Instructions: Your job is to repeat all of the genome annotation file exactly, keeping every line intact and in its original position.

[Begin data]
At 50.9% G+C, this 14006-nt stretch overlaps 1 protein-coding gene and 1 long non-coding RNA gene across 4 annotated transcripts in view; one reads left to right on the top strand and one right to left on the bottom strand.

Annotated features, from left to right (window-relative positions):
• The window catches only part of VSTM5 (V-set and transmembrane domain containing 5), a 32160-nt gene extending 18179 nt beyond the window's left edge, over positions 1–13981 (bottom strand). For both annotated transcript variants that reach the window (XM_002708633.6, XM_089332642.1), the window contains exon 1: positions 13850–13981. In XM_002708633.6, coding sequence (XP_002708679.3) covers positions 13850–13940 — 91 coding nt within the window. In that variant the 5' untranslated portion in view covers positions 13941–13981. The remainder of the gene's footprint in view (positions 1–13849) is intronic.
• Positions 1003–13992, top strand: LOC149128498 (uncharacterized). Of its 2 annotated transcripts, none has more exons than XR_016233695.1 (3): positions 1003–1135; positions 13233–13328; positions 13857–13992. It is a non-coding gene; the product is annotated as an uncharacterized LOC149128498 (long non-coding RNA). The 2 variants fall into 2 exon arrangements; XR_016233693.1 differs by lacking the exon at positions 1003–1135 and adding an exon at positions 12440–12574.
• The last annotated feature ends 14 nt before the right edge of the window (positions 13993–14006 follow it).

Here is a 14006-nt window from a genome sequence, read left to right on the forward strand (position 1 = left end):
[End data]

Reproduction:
At 50.9% G+C, this 14006-nt stretch overlaps 1 protein-coding gene and 1 long non-coding RNA gene across 4 annotated transcripts in view; one reads left to right on the top strand and one right to left on the bottom strand.

Annotated features, from left to right (window-relative positions):
• The window catches only part of VSTM5 (V-set and transmembrane domain containing 5), a 32160-nt gene extending 18179 nt beyond the window's left edge, over positions 1–13981 (bottom strand). For both annotated transcript variants that reach the window (XM_002708633.6, XM_089332642.1), the window contains exon 1: positions 13850–13981. In XM_002708633.6, coding sequence (XP_002708679.3) covers positions 13850–13940 — 91 coding nt within the window. In that variant the 5' untranslated portion in view covers positions 13941–13981. The remainder of the gene's footprint in view (positions 1–13849) is intronic.
• Positions 1003–13992, top strand: LOC149128498 (uncharacterized). Of its 2 annotated transcripts, none has more exons than XR_016233695.1 (3): positions 1003–1135; positions 13233–13328; positions 13857–13992. It is a non-coding gene; the product is annotated as an uncharacterized LOC149128498 (long non-coding RNA). The 2 variants fall into 2 exon arrangements; XR_016233693.1 differs by lacking the exon at positions 1003–1135 and adding an exon at positions 12440–12574.
• The last annotated feature ends 14 nt before the right edge of the window (positions 13993–14006 follow it).

Here is a 14006-nt window from a genome sequence, read left to right on the forward strand (position 1 = left end):